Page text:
We offer free consulting services for public agencies, including on-site and off-site technical assistance that can be customized to meet your agency’s needs. Whether you work for a State, Tribe, or Territory, we’re here to help you find more timely permanency options for your agency’s waiting children through the use of interjurisdictional resources.
Photolistings and adoption exchanges play a vital role in facilitating interjurisdictional placements. There are thousands of home study-approved families on our website just waiting to provide a permanent home to children in foster care. Find out how to identify hundreds of possible matches for children on your caseload by registering your agency with AdoptUSKids.
- Develop border agreements with neighboring states or counties establishing clear procedures for allowing interjurisdictional practices and placements. For example, a border agreement might allow agency workers to cross specific county or regional borders to conduct home studies or placement supervision. States that share borders might negotiate a cooperative border agreement that insures timely response to home study requests by the receiving State. For an example of an existing boarder agreement, read this press release from the Oregon Department of Human Services (PDF – 134KB) about their agreement with the Washington State Department of Social and Health Services.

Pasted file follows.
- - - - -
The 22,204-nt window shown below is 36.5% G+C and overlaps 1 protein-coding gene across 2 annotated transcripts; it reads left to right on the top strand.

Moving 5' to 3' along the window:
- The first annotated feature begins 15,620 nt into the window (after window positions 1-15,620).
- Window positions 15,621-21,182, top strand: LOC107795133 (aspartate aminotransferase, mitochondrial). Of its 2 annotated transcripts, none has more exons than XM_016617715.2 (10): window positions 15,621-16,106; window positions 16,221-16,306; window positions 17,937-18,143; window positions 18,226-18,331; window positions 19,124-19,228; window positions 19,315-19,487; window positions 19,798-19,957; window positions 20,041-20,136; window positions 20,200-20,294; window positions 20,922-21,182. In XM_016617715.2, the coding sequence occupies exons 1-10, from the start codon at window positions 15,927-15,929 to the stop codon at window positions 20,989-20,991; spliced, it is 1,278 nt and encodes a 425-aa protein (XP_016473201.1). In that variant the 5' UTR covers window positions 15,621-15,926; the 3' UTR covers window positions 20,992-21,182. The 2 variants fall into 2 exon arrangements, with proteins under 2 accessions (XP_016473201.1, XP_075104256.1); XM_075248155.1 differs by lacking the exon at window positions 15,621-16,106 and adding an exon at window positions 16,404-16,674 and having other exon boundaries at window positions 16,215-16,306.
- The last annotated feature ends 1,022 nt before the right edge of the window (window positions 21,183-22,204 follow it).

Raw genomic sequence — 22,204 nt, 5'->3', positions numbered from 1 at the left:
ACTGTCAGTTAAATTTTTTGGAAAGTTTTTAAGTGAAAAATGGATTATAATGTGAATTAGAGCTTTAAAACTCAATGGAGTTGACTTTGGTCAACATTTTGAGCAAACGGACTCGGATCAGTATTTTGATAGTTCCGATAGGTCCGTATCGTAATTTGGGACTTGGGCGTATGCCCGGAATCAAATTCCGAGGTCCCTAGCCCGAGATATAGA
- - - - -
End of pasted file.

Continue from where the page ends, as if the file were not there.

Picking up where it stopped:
- Engage and welcome military and global families as possible permanency options for children in foster care. Military families stationed overseas, other American citizens residing abroad, and foreign nationals are expressing interest in adopting children from the U.S. foster care system. Find out more about how to engage military families in your recruitment efforts with the resources below:
- Why Should I Go the Extra Step to Place a Child for Adoption With an American Military Family Living in Another Country? (PDF – 220 KB)
- Wherever My Family Is, That's Home! Adoption Services for Military Families (PDF – 1.9 MB)
You can also find out more about other available adoption resources for military families.